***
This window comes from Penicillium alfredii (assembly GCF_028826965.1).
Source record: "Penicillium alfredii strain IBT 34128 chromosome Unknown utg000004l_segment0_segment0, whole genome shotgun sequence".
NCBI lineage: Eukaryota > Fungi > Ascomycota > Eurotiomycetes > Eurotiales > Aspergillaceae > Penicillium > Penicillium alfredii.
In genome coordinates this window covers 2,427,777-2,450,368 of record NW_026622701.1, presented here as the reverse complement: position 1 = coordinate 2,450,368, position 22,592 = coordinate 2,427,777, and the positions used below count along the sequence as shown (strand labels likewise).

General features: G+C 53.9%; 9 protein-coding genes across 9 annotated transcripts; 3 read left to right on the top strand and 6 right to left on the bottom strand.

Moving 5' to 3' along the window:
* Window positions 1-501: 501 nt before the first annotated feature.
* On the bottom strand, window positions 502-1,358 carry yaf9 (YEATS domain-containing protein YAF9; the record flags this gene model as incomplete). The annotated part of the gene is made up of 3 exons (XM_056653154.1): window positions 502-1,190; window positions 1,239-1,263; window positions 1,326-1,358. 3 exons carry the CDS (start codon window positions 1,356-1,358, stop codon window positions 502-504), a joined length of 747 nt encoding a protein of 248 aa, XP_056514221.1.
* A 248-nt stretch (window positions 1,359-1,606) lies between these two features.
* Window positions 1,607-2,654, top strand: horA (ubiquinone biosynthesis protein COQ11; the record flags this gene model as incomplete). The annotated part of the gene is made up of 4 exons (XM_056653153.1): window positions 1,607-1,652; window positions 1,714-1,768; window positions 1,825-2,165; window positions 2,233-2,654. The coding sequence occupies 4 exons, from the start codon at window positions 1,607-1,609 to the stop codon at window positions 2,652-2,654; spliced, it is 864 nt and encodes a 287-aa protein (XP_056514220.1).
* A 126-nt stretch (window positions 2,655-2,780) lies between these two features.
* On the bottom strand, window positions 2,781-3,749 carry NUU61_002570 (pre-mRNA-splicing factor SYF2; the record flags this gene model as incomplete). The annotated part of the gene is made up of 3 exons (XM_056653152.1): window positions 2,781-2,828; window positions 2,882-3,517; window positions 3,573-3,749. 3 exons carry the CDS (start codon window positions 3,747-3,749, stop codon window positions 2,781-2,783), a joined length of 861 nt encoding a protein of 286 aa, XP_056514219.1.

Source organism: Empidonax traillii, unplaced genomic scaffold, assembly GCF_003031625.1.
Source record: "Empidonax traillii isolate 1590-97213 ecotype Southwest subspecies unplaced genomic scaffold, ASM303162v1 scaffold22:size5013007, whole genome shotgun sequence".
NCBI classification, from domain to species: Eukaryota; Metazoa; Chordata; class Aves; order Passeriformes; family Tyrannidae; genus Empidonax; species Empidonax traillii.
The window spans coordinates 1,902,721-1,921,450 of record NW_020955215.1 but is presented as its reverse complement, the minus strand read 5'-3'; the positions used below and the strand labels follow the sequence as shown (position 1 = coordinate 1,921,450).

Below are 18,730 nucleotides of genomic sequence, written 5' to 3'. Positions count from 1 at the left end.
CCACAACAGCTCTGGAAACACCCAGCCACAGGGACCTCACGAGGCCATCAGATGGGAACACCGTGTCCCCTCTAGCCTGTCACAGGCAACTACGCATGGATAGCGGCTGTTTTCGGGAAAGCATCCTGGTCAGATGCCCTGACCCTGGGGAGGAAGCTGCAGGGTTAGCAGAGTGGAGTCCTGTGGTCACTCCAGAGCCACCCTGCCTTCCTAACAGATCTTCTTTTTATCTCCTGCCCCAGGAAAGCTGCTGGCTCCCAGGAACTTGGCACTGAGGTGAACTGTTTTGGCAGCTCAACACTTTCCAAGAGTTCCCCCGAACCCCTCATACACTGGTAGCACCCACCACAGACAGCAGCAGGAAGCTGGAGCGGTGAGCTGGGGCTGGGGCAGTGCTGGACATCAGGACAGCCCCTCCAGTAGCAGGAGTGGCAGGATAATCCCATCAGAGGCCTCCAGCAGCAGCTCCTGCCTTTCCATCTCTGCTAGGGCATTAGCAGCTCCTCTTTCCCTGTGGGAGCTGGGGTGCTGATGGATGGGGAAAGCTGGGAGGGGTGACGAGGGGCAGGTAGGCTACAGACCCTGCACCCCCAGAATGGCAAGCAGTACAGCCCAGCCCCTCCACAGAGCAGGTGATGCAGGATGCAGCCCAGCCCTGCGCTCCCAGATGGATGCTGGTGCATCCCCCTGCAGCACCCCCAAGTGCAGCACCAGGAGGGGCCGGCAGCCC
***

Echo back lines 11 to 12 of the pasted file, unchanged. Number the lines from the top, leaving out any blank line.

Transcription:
* A 126-nt stretch (window positions 2,655-2,780) lies between these two features.
* On the bottom strand, window positions 2,781-3,749 carry NUU61_002570 (pre-mRNA-splicing factor SYF2; the record flags this gene model as incomplete). The annotated part of the gene is made up of 3 exons (XM_056653152.1): window positions 2,781-2,828; window positions 2,882-3,517; window positions 3,573-3,749. 3 exons carry the CDS (start codon window positions 3,747-3,749, stop codon window positions 2,781-2,783), a joined length of 861 nt encoding a protein of 286 aa, XP_056514219.1.